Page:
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RobertJDFL, Attorney
Category: Legal
Satisfied Customers: 13658
Experience:  Experienced in multiple areas of the law.
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I work family owned nursing home yrs as a trainer for the

Customer Question

I work for a family owned nursing home for 2 yrs as a trainer for the nursing staff about 10 mo ago an employee brought a python snake to work a BIG ONE he thought it would be funny to scare me with it more than once about 3 mo after this I started having really bad dreams and panic attacks and its getting worse. the guy still works there and when I see him witch is very rare I have flashbacks . I have been seeing a doctor for panic condition for years and I was so much better till the snake thing. what can I do if anything?
Submitted: 1 year ago.
Category: Legal
Expert:  RobertJDFL replied 1 year ago.

Thank you for using Just Answer.

You could bring suit against the employee for negligent infliction of emotional distress (or intentional infliction of emotional distress, if you can prove he specifically brought it in with the intent to scare you as opposed to say, just showing it off to people). The basic elements of emotional distress that you must prove are:

  1. the defendant’s conduct must have caused some kind of physical contact or impact (however minor), or
  2. the plaintiff must have been in the "zone of danger" of the defendant’s negligent act, or
  3. it must have been foreseeable that the defendant’s negligent conduct would have caused the plaintiff emotional harm.

Damages can include things like the (uninsured portion) of doctor visits, therapy, medication, missed work days, and so forth.

I don't see a successful claim against the nursing home because the employee wasn't working in the course and scope of his employment at the time. In other words, his superiors didn't tell him "Hey, we think it would be a great idea if you could bring in that very large snake you own and have it around our patients and other staff members." When an employer is directing an employee who then causes harm, that's different. For example, if an employer sends a driver out on a call, who then causes an accident and injures someone, the employer could be held liable. That is not, in my professional opinion, the case here, so your remedies, if any, lie with the employee.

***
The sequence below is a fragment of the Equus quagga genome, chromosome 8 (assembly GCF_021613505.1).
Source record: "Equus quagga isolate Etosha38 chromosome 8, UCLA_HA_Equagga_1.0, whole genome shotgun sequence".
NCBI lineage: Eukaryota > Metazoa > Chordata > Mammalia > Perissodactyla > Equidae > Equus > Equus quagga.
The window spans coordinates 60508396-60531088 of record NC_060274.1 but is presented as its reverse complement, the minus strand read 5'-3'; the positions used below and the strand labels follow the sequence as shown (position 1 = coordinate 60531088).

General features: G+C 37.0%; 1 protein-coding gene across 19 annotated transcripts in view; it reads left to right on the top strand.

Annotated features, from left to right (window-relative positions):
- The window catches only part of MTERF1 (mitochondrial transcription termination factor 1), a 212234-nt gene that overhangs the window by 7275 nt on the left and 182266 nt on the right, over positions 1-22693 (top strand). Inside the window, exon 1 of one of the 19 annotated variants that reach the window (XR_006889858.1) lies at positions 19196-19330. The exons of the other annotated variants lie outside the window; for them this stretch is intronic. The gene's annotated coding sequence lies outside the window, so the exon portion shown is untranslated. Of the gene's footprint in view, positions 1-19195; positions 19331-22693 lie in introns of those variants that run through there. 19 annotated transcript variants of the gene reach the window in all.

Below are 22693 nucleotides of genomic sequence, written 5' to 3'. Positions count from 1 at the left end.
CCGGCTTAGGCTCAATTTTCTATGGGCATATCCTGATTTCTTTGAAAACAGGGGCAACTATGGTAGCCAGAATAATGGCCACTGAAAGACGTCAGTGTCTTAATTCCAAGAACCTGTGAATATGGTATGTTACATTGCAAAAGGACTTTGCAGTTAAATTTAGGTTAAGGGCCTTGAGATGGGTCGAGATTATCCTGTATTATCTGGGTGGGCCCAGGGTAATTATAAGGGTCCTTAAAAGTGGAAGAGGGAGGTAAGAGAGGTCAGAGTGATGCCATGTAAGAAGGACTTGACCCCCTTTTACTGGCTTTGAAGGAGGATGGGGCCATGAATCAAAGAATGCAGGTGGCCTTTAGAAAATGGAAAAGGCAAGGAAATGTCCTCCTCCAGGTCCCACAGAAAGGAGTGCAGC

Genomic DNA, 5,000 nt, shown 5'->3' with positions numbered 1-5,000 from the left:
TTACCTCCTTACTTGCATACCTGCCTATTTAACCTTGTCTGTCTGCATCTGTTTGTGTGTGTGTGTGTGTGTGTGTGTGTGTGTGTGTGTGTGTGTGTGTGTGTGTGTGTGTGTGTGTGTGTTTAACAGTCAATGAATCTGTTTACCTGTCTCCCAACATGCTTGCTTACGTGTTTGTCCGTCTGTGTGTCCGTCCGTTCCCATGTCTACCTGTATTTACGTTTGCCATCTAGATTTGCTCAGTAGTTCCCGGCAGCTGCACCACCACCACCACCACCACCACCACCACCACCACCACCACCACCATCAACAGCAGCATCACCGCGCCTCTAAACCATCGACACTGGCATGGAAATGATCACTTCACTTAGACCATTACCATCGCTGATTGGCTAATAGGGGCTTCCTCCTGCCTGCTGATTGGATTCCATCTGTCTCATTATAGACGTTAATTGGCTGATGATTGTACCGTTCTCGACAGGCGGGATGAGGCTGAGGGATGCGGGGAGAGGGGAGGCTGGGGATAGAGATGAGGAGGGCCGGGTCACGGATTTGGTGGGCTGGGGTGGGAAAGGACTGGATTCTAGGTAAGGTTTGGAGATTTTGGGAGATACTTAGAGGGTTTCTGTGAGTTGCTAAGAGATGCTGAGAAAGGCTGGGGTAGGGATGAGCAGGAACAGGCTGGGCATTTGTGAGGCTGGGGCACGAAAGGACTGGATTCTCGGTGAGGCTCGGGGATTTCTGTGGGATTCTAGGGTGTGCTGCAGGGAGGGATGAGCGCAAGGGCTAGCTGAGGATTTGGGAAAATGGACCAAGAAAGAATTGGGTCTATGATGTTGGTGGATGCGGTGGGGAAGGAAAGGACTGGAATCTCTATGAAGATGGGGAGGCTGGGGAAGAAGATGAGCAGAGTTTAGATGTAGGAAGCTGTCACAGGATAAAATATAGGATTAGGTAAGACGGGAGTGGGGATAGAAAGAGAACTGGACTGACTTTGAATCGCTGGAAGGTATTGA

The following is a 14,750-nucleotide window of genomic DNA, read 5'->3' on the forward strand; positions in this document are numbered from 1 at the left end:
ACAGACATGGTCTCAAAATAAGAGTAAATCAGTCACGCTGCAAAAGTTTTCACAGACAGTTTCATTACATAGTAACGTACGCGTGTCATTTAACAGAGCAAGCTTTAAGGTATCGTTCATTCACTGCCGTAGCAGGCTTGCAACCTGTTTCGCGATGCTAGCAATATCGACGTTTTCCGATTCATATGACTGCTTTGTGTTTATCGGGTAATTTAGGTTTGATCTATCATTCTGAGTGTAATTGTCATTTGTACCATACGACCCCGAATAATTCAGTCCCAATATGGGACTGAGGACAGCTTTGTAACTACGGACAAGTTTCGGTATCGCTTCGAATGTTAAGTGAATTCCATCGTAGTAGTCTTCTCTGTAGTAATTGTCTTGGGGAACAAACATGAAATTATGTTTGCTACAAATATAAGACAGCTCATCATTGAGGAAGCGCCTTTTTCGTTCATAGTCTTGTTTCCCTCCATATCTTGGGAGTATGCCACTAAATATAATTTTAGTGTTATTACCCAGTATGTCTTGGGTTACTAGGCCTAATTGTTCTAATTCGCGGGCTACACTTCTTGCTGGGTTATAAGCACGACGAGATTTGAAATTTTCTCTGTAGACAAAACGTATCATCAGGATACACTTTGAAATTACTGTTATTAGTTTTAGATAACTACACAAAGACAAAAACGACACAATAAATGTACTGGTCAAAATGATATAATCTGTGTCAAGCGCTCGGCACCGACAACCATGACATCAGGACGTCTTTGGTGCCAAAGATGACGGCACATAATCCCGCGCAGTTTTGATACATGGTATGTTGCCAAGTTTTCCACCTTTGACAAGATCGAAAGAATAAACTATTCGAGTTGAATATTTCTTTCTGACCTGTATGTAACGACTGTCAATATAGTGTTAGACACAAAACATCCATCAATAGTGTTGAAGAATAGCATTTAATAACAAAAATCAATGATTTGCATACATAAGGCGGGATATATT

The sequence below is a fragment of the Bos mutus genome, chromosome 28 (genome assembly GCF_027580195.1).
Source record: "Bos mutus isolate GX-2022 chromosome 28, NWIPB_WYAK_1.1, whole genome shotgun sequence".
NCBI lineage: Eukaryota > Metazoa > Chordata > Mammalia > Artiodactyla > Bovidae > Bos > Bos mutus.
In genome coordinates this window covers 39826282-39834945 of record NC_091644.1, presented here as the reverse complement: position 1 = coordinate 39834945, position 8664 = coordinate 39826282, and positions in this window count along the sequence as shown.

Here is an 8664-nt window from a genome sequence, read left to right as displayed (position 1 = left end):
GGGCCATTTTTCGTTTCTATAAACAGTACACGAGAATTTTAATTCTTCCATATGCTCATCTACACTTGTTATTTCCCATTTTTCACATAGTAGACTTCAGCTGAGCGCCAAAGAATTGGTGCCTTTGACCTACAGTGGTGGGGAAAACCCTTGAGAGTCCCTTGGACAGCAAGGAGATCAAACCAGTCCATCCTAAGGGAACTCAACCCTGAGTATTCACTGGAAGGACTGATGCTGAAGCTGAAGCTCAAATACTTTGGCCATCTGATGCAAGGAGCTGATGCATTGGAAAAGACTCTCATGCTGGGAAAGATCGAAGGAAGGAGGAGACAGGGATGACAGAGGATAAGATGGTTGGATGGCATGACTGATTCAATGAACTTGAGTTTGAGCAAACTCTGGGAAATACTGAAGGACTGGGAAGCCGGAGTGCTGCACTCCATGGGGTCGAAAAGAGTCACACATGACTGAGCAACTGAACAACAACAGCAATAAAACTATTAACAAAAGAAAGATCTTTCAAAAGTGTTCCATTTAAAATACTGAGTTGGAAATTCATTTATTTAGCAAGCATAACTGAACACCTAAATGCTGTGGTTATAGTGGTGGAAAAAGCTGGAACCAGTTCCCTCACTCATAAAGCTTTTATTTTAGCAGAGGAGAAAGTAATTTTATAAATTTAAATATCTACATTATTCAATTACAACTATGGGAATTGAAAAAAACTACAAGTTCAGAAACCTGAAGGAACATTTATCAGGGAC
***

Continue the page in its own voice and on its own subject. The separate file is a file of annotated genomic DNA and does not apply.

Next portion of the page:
Customer: replied 1 year ago.
he was working ON THE CLOCK he brings reptiles alot
Expert:  RobertJDFL replied 1 year ago.

I understand he was on the clock, that doesn't mean he was working in the "course and scope" of employment, however. In general, if an action is done in the ordinary course of a job, it is considered to be within the scope of the job or the employment. If a person is directed to do an action by his or her employer, that action is also considered to be within the scope of the job, even if it is not an ordinary job duty. Unless this person's job involves them working with reptiles at the home, or they are directed to bring the reptiles to work by the employer, it doesn't rise to the level of being within the employer's responsibility.